US vs. Mexico soccer: Live updates from Estadio Azteca – Los Angeles Times
The first question here is, “How will the U.S. line up?” The feeling here is that if the Americans run out in the same formation they used against Trinidad and Tobago three days earlier – a 4-4-2 with Christian Pulisic at the top of a midfield diamond – they will be destroyed by the Mexican attack.
Does Coach Bruce Arena go with another version of the 4-4-2, inserting the more defensively inclined Kellyn Acosta in the central midfield alongside Michael Bradley and pushing Pulisic wide? Or 4-2-3-1 to better protect the suspect back line? Or 3-5-2 to flood the midfield? What about a 5-2-2-1 with DeAndre Yedlin as an outside back who is free to venture up the field?
Mexico’s the clear favorite here. Arena’s historically pragmatic temperament points to the U.S. playing conservatively, which should result in a modest margin of defeat for the Americans. The Americans should also be helped by the absence of winger Jesus Corona, who left Mexico’s team to deal with a personal situation.
The most interesting part of this game will be to see how the 18-year-old Pulisic responds to getting butchered by Mexican defenders at high altitude in polluted air as the most hostile crowd he’s ever encountered howls at him.
Pulisic is a special player, already the best the U.S. has ever produced. And up to this point, he’s passed every test. When Arena made him the focal point of the attack in a must-win qualifier against Honduras, he produced one of the greatest offensive performances in national team history.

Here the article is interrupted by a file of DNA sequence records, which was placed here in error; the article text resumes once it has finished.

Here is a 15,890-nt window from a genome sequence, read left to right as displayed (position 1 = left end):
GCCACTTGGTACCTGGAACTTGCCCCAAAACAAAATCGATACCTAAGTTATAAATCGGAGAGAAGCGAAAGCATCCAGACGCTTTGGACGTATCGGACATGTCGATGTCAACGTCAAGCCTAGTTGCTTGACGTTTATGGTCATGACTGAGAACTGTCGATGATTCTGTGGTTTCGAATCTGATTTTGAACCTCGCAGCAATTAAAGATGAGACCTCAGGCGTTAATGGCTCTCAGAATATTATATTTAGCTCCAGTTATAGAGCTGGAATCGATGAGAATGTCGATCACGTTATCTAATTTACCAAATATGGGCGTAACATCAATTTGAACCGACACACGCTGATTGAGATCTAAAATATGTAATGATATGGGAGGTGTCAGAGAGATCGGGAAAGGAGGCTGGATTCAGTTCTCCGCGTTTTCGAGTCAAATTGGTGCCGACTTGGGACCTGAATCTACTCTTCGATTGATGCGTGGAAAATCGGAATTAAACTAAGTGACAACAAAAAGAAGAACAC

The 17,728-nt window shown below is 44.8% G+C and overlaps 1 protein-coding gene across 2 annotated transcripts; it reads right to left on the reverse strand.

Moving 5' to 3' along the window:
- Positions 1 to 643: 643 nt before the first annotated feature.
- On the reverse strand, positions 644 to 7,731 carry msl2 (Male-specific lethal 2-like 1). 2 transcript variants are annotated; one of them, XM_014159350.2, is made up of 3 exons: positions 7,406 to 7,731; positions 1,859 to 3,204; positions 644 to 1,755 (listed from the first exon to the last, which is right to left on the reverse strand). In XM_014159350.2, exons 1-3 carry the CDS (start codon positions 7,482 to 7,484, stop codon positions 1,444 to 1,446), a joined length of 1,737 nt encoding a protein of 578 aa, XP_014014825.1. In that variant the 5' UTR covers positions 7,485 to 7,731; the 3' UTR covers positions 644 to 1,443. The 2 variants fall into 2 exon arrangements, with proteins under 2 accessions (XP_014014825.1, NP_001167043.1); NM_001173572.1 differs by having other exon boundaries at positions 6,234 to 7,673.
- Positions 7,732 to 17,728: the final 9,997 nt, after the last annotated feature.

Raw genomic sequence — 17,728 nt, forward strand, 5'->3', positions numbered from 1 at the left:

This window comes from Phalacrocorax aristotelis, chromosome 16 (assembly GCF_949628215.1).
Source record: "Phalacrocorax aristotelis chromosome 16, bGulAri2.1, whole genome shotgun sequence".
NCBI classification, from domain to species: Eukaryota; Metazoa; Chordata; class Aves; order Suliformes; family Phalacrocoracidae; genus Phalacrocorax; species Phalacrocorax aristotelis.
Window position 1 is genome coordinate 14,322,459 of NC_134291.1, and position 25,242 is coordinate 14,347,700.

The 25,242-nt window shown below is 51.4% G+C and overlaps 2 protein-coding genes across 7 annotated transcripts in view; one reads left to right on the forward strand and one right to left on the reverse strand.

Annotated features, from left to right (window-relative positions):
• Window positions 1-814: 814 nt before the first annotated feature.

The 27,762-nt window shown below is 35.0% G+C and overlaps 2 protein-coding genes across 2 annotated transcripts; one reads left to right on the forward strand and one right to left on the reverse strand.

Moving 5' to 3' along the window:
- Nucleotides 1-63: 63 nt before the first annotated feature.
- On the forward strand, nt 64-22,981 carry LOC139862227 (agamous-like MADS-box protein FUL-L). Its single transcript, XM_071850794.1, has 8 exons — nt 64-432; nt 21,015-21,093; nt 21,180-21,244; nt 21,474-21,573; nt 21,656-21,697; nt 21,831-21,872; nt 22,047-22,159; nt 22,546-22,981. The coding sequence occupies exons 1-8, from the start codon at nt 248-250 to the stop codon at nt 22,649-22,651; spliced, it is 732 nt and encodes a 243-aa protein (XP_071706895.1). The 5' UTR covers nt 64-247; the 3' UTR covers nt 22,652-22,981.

In the next game, he single-handedly secured a draw on the road against Panama. Three days ago, he scored both of the U.S. goals in the win over Trinidad and Tobago.
Here’s what I really like about the kid: He’s absolutely fearless. He doesn’t get discouraged when he makes a mistake and he doesn’t back down when he takes a vicious whack from an opposing defender, something that has happened with increased frequency in recent qualifying matches.
Fans of the U.S. don’t want to say this out loud for fear of putting too much pressure on the kid or jinxing him, but the team’s supporters have to be secretly hoping he can pass this test like every other and lead the Americans to their first-ever victory at the Azteca.
It’s unreasonable to expect a teenager to win this game for the U.S., but the possibility shouldn’t be entirely discounted. This kid is that good.
Hernandez’s prediction: Mexico 2, U.S. 1.
Estadio Azteca used to be an impenetrable fortress but the home-field advantages that made it that way have mostly faded, which explains why the U.S. is unbeaten there since 2009.
Ten players on the Mexican team for Sunday’s game play in Europe, erasing the advantage of altitude. The smog that once choked Mexico City has largely abated and Sunday’s game will be played at night, with mild temperatures, making the midday heat a non-issue.
Mexico does have a clear advantage in talent, though, boasting arguably the deepest roster in its long soccer history. Yet even that edge isn’t as strong as it could be with injuries sidelining Rafa Marquez, Andres Guardado, Miguel Layun and Nestor Araujo while Jesus Corona left the team over the weekend to an attend to unspecified personal matter.
Then there’s this last gem: The U.S., which lost its last match to Mexico in November on goals from Layun and Marquez, hasn’t been swept in the two-leg qualifiers since 1972. An omen, perhaps?
It looks like a perfect storm for the U.S. (and speaking of storms, scattered thundershowers are forecast for Sunday night). However what’s left of the Mexican team is so good, even all those factors might not be enough to swing the game in favor of the U.S.
Baxter’s prediction: Mexico 2-1.